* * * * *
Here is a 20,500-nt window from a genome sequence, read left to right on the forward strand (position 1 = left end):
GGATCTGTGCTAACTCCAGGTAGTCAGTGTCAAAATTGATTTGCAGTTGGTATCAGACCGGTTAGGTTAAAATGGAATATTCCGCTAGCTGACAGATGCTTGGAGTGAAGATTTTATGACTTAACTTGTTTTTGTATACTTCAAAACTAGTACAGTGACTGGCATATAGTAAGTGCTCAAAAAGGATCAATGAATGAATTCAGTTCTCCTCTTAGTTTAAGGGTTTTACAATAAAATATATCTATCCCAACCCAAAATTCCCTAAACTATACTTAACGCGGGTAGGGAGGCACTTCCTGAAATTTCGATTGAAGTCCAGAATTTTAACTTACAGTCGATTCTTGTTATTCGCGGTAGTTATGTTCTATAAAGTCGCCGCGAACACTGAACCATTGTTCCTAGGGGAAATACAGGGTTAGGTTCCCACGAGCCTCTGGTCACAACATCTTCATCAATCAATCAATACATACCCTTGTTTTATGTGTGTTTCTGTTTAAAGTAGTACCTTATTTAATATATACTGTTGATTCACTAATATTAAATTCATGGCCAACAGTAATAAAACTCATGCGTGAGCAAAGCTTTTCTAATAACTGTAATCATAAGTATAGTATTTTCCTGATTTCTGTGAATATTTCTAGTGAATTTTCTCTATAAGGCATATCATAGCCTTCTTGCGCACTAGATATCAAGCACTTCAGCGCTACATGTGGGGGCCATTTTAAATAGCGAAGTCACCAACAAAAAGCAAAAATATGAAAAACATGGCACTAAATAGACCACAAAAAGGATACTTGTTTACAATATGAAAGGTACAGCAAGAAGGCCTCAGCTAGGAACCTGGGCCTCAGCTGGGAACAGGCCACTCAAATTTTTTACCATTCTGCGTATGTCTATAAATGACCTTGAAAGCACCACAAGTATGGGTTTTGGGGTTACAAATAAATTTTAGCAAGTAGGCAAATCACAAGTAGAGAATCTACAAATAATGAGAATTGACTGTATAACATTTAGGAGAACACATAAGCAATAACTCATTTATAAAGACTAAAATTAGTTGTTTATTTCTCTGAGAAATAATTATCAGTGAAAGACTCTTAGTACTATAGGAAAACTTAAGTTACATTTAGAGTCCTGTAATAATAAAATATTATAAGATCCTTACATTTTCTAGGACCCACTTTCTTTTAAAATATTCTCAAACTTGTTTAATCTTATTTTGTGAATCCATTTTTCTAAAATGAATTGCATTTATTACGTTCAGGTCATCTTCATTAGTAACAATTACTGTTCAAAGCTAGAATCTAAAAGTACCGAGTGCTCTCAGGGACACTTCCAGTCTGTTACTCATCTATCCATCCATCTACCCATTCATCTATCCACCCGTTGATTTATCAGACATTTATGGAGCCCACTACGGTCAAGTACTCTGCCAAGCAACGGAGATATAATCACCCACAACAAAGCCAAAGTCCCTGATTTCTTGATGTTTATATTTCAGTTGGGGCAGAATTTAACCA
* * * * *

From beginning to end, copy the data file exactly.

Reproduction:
Here is a 20,500-nt window from a genome sequence, read left to right on the forward strand (position 1 = left end):
GGATCTGTGCTAACTCCAGGTAGTCAGTGTCAAAATTGATTTGCAGTTGGTATCAGACCGGTTAGGTTAAAATGGAATATTCCGCTAGCTGACAGATGCTTGGAGTGAAGATTTTATGACTTAACTTGTTTTTGTATACTTCAAAACTAGTACAGTGACTGGCATATAGTAAGTGCTCAAAAAGGATCAATGAATGAATTCAGTTCTCCTCTTAGTTTAAGGGTTTTACAATAAAATATATCTATCCCAACCCAAAATTCCCTAAACTATACTTAACGCGGGTAGGGAGGCACTTCCTGAAATTTCGATTGAAGTCCAGAATTTTAACTTACAGTCGATTCTTGTTATTCGCGGTAGTTATGTTCTATAAAGTCGCCGCGAACACTGAACCATTGTTCCTAGGGGAAATACAGGGTTAGGTTCCCACGAGCCTCTGGTCACAACATCTTCATCAATCAATCAATACATACCCTTGTTTTATGTGTGTTTCTGTTTAAAGTAGTACCTTATTTAATATATACTGTTGATTCACTAATATTAAATTCATGGCCAACAGTAATAAAACTCATGCGTGAGCAAAGCTTTTCTAATAACTGTAATCATAAGTATAGTATTTTCCTGATTTCTGTGAATATTTCTAGTGAATTTTCTCTATAAGGCATATCATAGCCTTCTTGCGCACTAGATATCAAGCACTTCAGCGCTACATGTGGGGGCCATTTTAAATAGCGAAGTCACCAACAAAAAGCAAAAATATGAAAAACATGGCACTAAATAGACCACAAAAAGGATACTTGTTTACAATATGAAAGGTACAGCAAGAAGGCCTCAGCTAGGAACCTGGGCCTCAGCTGGGAACAGGCCACTCAAATTTTTTACCATTCTGCGTATGTCTATAAATGACCTTGAAAGCACCACAAGTATGGGTTTTGGGGTTACAAATAAATTTTAGCAAGTAGGCAAATCACAAGTAGAGAATCTACAAATAATGAGAATTGACTGTATAACATTTAGGAGAACACATAAGCAATAACTCATTTATAAAGACTAAAATTAGTTGTTTATTTCTCTGAGAAATAATTATCAGTGAAAGACTCTTAGTACTATAGGAAAACTTAAGTTACATTTAGAGTCCTGTAATAATAAAATATTATAAGATCCTTACATTTTCTAGGACCCACTTTCTTTTAAAATATTCTCAAACTTGTTTAATCTTATTTTGTGAATCCATTTTTCTAAAATGAATTGCATTTATTACGTTCAGGTCATCTTCATTAGTAACAATTACTGTTCAAAGCTAGAATCTAAAAGTACCGAGTGCTCTCAGGGACACTTCCAGTCTGTTACTCATCTATCCATCCATCTACCCATTCATCTATCCACCCGTTGATTTATCAGACATTTATGGAGCCCACTACGGTCAAGTACTCTGCCAAGCAACGGAGATATAATCACCCACAACAAAGCCAAAGTCCCTGATTTCTTGATGTTTATATTTCAGTTGGGGCAGAATTTAACCA